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Denny Hatch is the author of six books on marketing and four novels, and is a direct marketing writer, designer and consultant. His latest book is “Write Everything Right!” Visit him at dennyhatch.com.

When I saw that the 2008 rate for a speech by Larry Summers was $45,000 to $135,000, I got to thinking.

Out of curiosity, I started prowling the various Web sites of speakers' bureaus and came to six conclusions:

  1. It seems everybody in the world is available for speeches. Included are political and show business stars, second and third bananas, and hundreds upon hundreds of people I never heard of.
  2. All of these people—luminaries and nobodies—get fees from $1,000 to $1 million, plus expenses.
  3. I used to make a lot of speeches, and all I ever got was expenses and a plaque with my name engraved on it.
  4. I was a damned fool. I was as much a nobody as anybody else and could've picked up some dough if I'd just asked.
  5. If someone invites you to make a speech, think about asking for an honorarium at the very least, if not a fat fee, plus expenses. For Colin Powell, expenses include a private jet along with his $100,000 fee.
  6. The worst that can happen is that no money in the budget exists for fees or expenses. If you refuse, someone will replace you.

Being a macho mass-produced product was a positive attribute when it reassured consumers they would get quality and consistency. Now quality is no longer a differentiator (you don’t have it, you’re the weakest link, good-by). Being big is now seen as a negative. It connotes arrogance and selfishness. All marketers need to act small. That means you, up there. —excerpted from “Punk Marketing,” (Collins, March 2007, $25.95) by Richard Laermer and Mark Simmons; for more www.harpercollins.com

Marketers can use their own good upbringing (e.g., honesty in front of the cookie jar) as a way to stand out from thine enemy, by noting that the other guys have bad habits that get in the way of their being open to their customers (who should be yours). —excerpted from “Punk Marketing,” (Collins, March 2007, $25.95) by Richard Laermer and Mark Simmons; for more www.harpercollins.com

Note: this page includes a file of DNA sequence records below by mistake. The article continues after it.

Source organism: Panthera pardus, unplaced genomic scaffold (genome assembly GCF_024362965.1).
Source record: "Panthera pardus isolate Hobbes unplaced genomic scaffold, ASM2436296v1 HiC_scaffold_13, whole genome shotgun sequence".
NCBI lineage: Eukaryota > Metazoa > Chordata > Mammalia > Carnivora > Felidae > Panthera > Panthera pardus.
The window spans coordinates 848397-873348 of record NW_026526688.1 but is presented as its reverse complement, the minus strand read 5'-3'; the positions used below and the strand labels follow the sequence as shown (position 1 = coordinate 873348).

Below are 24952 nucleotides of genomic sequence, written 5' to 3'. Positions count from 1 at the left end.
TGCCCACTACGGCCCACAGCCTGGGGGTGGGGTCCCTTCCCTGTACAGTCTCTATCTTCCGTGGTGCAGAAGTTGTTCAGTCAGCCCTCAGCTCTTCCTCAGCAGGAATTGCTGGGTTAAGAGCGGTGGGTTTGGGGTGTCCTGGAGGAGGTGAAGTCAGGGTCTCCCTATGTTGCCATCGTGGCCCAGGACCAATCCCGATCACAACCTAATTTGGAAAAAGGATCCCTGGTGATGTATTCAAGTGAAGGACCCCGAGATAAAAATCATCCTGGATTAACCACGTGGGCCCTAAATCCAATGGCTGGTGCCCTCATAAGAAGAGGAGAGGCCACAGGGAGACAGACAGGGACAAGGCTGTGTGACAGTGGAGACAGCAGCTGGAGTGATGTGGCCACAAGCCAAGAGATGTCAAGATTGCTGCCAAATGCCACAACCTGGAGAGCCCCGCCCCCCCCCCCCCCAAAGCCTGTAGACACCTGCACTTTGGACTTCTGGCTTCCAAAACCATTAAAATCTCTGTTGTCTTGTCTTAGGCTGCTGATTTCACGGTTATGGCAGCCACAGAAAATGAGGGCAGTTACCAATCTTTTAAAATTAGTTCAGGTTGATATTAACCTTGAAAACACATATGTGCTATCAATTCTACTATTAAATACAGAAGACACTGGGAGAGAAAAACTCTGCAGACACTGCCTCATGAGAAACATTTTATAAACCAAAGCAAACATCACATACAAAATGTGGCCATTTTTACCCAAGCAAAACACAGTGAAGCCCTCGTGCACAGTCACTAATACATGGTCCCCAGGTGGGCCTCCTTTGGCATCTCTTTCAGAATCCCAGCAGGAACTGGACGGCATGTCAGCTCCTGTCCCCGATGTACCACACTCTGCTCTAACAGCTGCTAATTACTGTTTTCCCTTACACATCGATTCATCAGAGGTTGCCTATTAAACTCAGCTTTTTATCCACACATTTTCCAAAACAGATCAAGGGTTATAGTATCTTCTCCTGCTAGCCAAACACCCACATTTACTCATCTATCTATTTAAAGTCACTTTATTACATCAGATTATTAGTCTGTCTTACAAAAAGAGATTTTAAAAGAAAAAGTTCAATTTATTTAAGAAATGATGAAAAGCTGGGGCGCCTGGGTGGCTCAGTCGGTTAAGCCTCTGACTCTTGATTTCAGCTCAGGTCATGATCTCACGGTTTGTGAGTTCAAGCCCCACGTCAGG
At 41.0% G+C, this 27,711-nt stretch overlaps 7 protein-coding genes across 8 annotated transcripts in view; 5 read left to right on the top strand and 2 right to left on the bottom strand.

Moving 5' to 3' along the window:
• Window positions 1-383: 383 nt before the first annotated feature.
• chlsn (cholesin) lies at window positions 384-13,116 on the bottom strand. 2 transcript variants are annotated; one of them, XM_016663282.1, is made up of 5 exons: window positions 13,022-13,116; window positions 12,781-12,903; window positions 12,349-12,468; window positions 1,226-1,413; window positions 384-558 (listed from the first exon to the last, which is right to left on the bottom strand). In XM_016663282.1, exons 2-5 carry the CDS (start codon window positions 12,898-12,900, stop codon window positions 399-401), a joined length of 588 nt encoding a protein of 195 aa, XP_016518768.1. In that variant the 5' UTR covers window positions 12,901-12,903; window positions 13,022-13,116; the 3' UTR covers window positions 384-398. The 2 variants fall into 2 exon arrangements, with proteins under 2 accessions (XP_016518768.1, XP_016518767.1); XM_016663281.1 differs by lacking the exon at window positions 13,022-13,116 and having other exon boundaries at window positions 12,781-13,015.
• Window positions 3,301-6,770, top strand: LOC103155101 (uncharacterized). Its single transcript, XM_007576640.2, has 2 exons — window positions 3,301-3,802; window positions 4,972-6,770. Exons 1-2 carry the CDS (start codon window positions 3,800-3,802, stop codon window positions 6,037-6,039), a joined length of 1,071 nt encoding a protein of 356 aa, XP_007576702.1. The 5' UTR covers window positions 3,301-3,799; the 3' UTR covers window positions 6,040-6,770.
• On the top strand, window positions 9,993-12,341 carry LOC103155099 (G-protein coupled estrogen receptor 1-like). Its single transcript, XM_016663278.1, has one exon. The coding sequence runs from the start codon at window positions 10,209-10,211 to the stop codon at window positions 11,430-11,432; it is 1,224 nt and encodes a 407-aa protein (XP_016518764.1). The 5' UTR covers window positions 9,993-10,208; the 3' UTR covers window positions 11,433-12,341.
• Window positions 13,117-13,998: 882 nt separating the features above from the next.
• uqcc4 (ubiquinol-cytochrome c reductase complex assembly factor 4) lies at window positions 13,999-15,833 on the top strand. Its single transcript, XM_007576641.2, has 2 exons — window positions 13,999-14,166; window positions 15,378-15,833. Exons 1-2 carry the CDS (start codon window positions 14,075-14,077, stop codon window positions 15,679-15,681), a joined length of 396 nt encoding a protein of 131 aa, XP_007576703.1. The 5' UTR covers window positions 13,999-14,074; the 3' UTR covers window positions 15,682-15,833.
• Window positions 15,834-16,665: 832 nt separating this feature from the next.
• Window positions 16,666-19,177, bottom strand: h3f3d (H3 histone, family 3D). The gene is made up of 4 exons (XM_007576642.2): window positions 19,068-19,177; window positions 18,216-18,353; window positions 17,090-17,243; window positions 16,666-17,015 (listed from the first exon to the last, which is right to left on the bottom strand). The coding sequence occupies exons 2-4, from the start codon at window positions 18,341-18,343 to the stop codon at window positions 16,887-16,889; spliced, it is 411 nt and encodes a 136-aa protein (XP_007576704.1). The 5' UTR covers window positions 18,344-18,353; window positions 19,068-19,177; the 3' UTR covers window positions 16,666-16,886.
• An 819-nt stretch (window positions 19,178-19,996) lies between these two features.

Consumers are tired of not being told the truth in marketing, and since they can see it clearly themselves, all marketing that does not pass muster is summarily ignored. (Yes, we like Dijon, too.) To win back consumer trust, marketers need to be clear and honest about their products—no exceptions, thank you. All disclaimers must be avoided. Rid ye of what is called mouseprint, before it gets rid of ye. —excerpted from “Punk Marketing,” by Richard Laermer and Mark Simmons (Collins, March 2007, $25.95); for more www.harpercollins.com

User-generated content, or UGC, has been one of the hottest trends, and thus, buzzwords in recent years. Part media revolution and part marketing innovation, UGC takes the form of customer product reviews, blogs and sites that allow participants to share images, videos and text (think MySpace, YouTube). Not long ago, at least one of these media forms would have been alien to the masses. Now, UGC is fast becoming commonplace. And that means it’s time for the next acronym. Let’s call it UGP, which stands for user-generated product. (I have no hopes that this term will stick, but seeing that the only catchphrase for this

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